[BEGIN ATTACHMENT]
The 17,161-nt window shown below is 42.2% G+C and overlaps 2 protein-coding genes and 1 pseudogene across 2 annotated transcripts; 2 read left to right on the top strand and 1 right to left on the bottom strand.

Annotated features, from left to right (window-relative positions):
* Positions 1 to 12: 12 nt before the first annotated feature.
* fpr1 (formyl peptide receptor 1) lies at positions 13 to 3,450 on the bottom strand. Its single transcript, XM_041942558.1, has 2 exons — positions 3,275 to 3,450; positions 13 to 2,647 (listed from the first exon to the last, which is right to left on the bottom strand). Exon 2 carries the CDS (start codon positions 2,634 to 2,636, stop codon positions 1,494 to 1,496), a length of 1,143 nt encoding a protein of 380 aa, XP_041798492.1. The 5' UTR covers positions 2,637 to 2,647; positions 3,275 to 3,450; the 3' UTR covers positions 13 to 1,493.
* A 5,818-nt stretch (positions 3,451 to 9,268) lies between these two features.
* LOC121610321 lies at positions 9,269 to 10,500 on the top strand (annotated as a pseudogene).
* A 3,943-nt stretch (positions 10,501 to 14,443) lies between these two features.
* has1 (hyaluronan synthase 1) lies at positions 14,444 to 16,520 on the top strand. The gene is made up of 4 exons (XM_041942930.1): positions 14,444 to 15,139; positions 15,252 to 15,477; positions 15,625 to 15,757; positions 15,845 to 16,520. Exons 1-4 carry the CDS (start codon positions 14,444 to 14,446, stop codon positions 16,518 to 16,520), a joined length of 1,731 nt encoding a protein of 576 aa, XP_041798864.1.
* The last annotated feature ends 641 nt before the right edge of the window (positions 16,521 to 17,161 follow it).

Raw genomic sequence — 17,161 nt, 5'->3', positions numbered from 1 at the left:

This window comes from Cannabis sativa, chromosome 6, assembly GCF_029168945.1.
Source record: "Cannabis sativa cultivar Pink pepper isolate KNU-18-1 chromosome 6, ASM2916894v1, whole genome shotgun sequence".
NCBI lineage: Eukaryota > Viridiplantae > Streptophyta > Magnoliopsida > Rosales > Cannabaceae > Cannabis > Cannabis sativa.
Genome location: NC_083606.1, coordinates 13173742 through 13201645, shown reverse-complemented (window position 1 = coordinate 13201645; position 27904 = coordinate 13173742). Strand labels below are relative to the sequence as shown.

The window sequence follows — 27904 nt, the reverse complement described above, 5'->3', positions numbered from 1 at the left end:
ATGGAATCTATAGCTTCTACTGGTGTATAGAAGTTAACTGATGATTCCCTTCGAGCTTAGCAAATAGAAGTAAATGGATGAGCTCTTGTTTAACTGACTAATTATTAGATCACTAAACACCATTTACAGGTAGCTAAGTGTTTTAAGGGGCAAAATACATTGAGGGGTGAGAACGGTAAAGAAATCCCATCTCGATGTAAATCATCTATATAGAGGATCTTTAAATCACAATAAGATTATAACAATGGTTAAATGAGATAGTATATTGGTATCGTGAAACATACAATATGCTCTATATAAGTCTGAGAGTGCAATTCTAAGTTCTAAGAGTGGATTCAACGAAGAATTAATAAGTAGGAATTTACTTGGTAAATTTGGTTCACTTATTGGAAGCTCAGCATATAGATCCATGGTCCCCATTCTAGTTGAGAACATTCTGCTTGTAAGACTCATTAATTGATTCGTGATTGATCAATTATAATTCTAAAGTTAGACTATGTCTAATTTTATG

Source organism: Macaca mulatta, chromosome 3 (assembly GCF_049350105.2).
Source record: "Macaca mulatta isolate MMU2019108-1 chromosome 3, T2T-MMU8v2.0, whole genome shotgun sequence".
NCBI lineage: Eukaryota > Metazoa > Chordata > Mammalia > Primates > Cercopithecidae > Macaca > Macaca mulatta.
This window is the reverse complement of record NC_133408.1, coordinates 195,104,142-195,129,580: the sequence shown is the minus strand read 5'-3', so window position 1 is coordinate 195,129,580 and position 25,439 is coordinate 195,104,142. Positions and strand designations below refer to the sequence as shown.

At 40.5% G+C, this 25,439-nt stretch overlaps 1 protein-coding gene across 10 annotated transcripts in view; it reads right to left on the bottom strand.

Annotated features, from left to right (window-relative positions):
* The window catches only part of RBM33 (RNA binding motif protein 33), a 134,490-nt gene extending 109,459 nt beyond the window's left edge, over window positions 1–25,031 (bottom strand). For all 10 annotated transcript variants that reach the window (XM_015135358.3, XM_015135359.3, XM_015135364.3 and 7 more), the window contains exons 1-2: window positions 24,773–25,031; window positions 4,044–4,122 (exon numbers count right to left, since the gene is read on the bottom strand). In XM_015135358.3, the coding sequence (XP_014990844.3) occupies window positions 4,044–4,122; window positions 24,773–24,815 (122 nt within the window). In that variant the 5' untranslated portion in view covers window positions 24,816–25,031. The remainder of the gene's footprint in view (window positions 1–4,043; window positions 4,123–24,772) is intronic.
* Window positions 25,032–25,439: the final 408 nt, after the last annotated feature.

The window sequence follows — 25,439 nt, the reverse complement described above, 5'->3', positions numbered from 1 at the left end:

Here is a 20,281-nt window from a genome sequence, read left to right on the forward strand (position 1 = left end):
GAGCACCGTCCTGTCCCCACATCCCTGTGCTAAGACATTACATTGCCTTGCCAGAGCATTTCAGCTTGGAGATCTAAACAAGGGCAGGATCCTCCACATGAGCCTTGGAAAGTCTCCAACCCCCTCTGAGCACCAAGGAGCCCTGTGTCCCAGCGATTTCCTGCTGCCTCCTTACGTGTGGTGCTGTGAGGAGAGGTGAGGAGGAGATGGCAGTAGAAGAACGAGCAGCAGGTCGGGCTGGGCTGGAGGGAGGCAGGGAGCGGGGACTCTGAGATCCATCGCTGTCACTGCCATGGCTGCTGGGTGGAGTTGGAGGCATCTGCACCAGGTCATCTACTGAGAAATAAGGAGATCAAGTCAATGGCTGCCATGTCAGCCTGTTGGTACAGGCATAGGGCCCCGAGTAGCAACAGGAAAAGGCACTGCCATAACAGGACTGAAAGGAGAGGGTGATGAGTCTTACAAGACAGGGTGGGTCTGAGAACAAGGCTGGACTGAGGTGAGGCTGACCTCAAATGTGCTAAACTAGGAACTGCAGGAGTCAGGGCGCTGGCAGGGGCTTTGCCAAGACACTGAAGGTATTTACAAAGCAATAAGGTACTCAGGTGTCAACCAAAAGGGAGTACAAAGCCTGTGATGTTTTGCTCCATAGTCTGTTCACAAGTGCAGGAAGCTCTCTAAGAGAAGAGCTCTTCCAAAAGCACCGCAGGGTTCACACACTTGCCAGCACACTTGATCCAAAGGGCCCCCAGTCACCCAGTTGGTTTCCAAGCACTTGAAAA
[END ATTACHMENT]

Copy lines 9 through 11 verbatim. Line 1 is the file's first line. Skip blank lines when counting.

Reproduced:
* The last annotated feature ends 641 nt before the right edge of the window (positions 16,521 to 17,161 follow it).

Raw genomic sequence — 17,161 nt, 5'->3', positions numbered from 1 at the left:

This window comes from Cannabis sativa, chromosome 6, assembly GCF_029168945.1.